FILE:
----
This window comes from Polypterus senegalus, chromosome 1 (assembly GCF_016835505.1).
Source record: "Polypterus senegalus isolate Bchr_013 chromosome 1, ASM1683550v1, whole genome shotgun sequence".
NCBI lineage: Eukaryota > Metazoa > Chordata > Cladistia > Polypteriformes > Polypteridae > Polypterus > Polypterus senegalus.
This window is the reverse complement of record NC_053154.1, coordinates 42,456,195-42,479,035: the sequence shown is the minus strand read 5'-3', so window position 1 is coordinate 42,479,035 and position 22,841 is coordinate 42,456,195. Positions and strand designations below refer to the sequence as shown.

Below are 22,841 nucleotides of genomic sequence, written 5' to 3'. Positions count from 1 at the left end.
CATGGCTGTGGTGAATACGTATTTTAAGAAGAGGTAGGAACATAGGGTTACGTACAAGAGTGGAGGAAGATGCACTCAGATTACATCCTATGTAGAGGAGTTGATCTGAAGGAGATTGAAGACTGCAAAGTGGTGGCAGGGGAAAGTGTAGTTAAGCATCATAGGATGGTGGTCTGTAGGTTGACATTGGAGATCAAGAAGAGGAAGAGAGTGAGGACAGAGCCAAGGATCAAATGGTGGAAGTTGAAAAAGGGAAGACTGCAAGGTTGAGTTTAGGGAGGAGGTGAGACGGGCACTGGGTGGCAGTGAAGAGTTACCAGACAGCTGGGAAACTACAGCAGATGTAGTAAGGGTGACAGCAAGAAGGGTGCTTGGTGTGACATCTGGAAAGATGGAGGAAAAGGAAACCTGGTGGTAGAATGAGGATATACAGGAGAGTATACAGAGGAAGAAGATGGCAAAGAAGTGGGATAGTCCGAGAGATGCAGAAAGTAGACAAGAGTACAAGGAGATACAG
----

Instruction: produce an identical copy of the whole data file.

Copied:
This window comes from Polypterus senegalus, chromosome 1 (assembly GCF_016835505.1).
Source record: "Polypterus senegalus isolate Bchr_013 chromosome 1, ASM1683550v1, whole genome shotgun sequence".
NCBI lineage: Eukaryota > Metazoa > Chordata > Cladistia > Polypteriformes > Polypteridae > Polypterus > Polypterus senegalus.
This window is the reverse complement of record NC_053154.1, coordinates 42,456,195-42,479,035: the sequence shown is the minus strand read 5'-3', so window position 1 is coordinate 42,479,035 and position 22,841 is coordinate 42,456,195. Positions and strand designations below refer to the sequence as shown.

Below are 22,841 nucleotides of genomic sequence, written 5' to 3'. Positions count from 1 at the left end.
CATGGCTGTGGTGAATACGTATTTTAAGAAGAGGTAGGAACATAGGGTTACGTACAAGAGTGGAGGAAGATGCACTCAGATTACATCCTATGTAGAGGAGTTGATCTGAAGGAGATTGAAGACTGCAAAGTGGTGGCAGGGGAAAGTGTAGTTAAGCATCATAGGATGGTGGTCTGTAGGTTGACATTGGAGATCAAGAAGAGGAAGAGAGTGAGGACAGAGCCAAGGATCAAATGGTGGAAGTTGAAAAAGGGAAGACTGCAAGGTTGAGTTTAGGGAGGAGGTGAGACGGGCACTGGGTGGCAGTGAAGAGTTACCAGACAGCTGGGAAACTACAGCAGATGTAGTAAGGGTGACAGCAAGAAGGGTGCTTGGTGTGACATCTGGAAAGATGGAGGAAAAGGAAACCTGGTGGTAGAATGAGGATATACAGGAGAGTATACAGAGGAAGAAGATGGCAAAGAAGTGGGATAGTCCGAGAGATGCAGAAAGTAGACAAGAGTACAAGGAGATACAG